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Math Help - Surjectivity of a natural ring homomorphism

  1. #1
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    Surjectivity of a natural ring homomorphism

    Hi,
    I am stuck on a question, I think I know the process required to solve it as we covered a similar example in class. I'm just a bit stuck...

    Let x=a+bi contained in the Gaussian integers, where a,b are coprime integers. I need to prove that the natural ring homomorphism
    f:Z --> Z[i]/(x) given by f(n) = n + (x) is surjective.

    So, if I have this right, I want to show that for all a,b in the natural numbers that a+ib+(x) =f(z) for some z contained in the natural numbers and I need to find i+(x) = f(z) = z+i
    i.e. that z-i is contained in (x). But what can z be? My problem I think is that I still don't fully understand what (x) is. All I know is that
    (x) = {(x)(a+ib) s.t a,b are integers} but I'm really confused!
    Any help/advice would be great! Thanks,
    Sooz
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    What we want to show is given u+iv we can find n so that n + (x) = u+iv + (x). This is equivalent to saying n - (u+iv) in (x) thus there exists s,t so that n - (u+iv) = (s+it)(a+bi) where a,b coprime (positive) integers. Thus, (n-u)+iv= (as - bt) + i(at+bs). Thus we want v = at+bs and n-u = as-bt. Since gcd(a,b)=1 it means there exists s,t so that v = at+bs. But then let n = u + (as - bt), which will make f(n) = u+iv + (x).

    In general this is what we do: Given z+(x) in Z[i]/(x) let s,t be integrers such that at+bs = Im(z) then let n = Re(z)+(as-bt).
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  3. #3
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    Quote Originally Posted by ThePerfectHacker View Post
    Since gcd(a,b)=1 it means there exists s,t so that v = at+bs. But then let n = u + (as - bt), which will make f(n) = u+iv + (x).

    In general this is what we do: Given z+(x) in Z[i]/(x) let s,t be integrers such that at+bs = Im(z) then let n = Re(z)+(as-bt).
    Hi,
    Thanks for the reply, that helps a lot, I was just wondering if I could clarify a few things.
    "But then let n = u + (as - bt), which will make f(n) = u+iv + (x)." How, by letting n = u + (as - bt) do we get f(n) = u + iv + (x)? I think I am looking at this wrong but if
    f(n) = n + (x) then f(u + (as - bt)) = u + (as - bt) + (x) and so (as - bt) = iv. But v = (at + bs)! I'm confusing myself...

    Also, if I want to show that the Kernel of f is (a^2 + b^2):
    Ker f = { z in Z : z in (x)}
    z=(x)(a + ib), can I say (x) = (u + iv)
    0 = (u +iv)(a +ib) = (au - bv) + i(av + bu) and we require av + bu = 0 and this occurs when a=u, b = -v which leaves us with
    0 = (a^2 + b^2). If this is how to do it, it is a very lucky guess on my part and I would still appreciate a better explaination. If (much more likely) this is complete rubbish, I would be very grateful for some guidance.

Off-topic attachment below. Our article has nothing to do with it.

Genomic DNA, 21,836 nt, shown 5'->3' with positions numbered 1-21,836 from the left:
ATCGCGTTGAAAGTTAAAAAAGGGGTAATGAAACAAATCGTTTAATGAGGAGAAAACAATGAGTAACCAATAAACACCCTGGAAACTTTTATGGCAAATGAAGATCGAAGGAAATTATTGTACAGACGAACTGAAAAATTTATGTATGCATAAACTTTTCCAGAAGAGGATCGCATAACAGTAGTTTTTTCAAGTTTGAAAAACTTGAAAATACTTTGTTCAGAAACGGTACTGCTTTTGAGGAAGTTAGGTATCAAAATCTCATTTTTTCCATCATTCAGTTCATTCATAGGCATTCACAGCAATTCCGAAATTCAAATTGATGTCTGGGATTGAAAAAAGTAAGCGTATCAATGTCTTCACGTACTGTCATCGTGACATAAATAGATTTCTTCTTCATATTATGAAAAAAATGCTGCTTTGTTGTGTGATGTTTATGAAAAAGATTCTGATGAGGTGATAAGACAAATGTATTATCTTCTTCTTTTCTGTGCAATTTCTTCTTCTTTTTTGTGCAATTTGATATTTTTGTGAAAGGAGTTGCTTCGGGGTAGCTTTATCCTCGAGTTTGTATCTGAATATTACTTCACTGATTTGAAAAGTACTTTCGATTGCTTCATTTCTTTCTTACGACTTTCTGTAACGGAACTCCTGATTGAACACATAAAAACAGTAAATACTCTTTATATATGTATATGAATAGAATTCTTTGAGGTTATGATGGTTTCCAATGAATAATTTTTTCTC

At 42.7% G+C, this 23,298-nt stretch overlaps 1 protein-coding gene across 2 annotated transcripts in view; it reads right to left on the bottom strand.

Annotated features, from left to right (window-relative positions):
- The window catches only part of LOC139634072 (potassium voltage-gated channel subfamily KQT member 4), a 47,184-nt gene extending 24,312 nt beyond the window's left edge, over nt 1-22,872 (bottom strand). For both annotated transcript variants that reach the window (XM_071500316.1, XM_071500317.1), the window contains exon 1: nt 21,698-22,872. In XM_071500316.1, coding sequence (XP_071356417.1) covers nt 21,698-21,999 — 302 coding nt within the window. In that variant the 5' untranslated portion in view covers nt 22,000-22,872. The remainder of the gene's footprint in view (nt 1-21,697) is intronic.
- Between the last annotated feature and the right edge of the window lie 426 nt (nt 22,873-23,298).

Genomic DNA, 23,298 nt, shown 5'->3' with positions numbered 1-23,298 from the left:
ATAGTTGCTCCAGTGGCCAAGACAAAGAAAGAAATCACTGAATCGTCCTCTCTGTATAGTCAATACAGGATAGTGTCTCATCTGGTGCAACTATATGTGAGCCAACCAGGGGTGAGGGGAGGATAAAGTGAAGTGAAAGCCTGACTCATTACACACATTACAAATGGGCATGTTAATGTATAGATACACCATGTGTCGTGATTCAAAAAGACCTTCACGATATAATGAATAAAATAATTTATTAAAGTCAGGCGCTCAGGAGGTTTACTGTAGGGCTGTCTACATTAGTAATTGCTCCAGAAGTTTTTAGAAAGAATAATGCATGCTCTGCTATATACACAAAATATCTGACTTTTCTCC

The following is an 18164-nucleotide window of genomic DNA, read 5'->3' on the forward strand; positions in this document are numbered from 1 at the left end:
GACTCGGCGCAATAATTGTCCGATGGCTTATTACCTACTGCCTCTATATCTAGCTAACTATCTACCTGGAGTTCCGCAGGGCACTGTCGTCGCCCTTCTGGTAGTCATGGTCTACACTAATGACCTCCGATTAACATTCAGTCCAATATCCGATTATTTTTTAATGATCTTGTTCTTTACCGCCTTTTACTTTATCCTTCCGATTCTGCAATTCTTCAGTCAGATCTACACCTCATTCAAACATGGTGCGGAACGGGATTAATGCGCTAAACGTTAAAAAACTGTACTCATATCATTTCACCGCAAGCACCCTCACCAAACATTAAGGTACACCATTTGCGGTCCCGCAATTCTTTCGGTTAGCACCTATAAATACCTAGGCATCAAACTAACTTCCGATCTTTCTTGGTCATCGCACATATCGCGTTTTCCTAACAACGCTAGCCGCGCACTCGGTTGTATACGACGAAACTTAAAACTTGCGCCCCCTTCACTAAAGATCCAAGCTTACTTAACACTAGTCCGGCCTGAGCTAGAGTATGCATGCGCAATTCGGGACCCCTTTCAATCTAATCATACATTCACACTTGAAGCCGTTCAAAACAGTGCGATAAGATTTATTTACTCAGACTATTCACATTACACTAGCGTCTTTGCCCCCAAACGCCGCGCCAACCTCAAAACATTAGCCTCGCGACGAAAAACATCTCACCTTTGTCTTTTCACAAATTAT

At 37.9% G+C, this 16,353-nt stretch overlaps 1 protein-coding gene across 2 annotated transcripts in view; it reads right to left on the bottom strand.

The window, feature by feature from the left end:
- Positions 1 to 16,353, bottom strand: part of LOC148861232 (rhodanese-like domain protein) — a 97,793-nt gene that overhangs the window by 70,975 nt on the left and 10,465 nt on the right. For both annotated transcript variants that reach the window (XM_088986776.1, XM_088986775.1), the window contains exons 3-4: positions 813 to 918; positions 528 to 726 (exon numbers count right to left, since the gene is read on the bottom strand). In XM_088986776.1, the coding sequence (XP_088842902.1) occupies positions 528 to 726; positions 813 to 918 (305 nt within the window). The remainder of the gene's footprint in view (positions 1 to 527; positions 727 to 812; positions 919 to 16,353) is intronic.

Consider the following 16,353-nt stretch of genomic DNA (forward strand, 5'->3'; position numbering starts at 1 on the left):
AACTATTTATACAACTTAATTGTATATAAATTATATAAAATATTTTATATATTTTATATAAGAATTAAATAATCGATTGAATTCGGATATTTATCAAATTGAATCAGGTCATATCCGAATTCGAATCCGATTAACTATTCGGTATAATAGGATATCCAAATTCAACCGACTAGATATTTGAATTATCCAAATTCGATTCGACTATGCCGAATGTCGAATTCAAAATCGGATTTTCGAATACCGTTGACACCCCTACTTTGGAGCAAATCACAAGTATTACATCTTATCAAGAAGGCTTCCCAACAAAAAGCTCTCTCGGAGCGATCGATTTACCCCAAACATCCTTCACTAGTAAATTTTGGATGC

Thanks,
    Sooz
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  4. #4
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    Quote Originally Posted by Sooz View Post
    Hi,
    Thanks for the reply, that helps a lot, I was just wondering if I could clarify a few things.
    "But then let n = u + (as - bt), which will make f(n) = u+iv + (x)." How, by letting n = u + (as - bt) do we get f(n) = u + iv + (x)? I think I am looking at this wrong but if
    f(n) = n + (x) then f(u + (as - bt)) = u + (as - bt) + (x) and so (as - bt) = iv. But v = (at + bs)! I'm confusing myself...
    What we want to do is to get: v = at+bs and n-u = as-bt. We are given a,b,u,v. Thus, it means we can find s,t so that v = at+bs since of relative primeness. Remember we are solving for n in the second equation is would mean that n = u+(as-bt) because we already determined the values of s,t from before. You can in fact check it, f(n) = n + (x), we claim that n + (x) = u+iv + (x), if and only if, n - (u+iv) in (x). This is true because n - (u+iv) = (a+bi)(s+it).
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  5. #5
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    Thanks! I understand! I am soooo grateful. Any chance you could comment on my question about the kernel?
    Thanks again,
    Sooz
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  6. #6
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    Quote Originally Posted by Sooz View Post
    Also, if I want to show that the Kernel of f is (a^2 + b^2):
    Ker f = { z in Z : z in (x)}
    z=(x)(a + ib), can I say (x) = (u + iv)
    0 = (u +iv)(a +ib) = (au - bv) + i(av + bu) and we require av + bu = 0 and this occurs when a=u, b = -v which leaves us with
    0 = (a^2 + b^2). If this is how to do it, it is a very lucky guess on my part and I would still appreciate a better explaination. If (much more likely) this is complete rubbish, I would be very grateful for some guidance.
    The kernel of f is the set { n in Z: f(n) in (x)} because (x) is the identity element for Z[i]/(x). Now f(n) = n + (x) if we want that n + (x) = (x) we require that n in (x) if and only if n = (c+id)(a+bi) for some integers c,d. Which means n = (ac - bd) + i(ad+bc), thus we need ad+bc = 0. But since gcd(a,b)=1 it is if ad+bc=0 then d=bt and c=-at for integer t. This means then n = ac - bd = -a^2t-b^2t = -t(a^2+b^2). We have shown that the kernel is the set of all multiples of a^2+b^2 (because t is an arbitrary integer).
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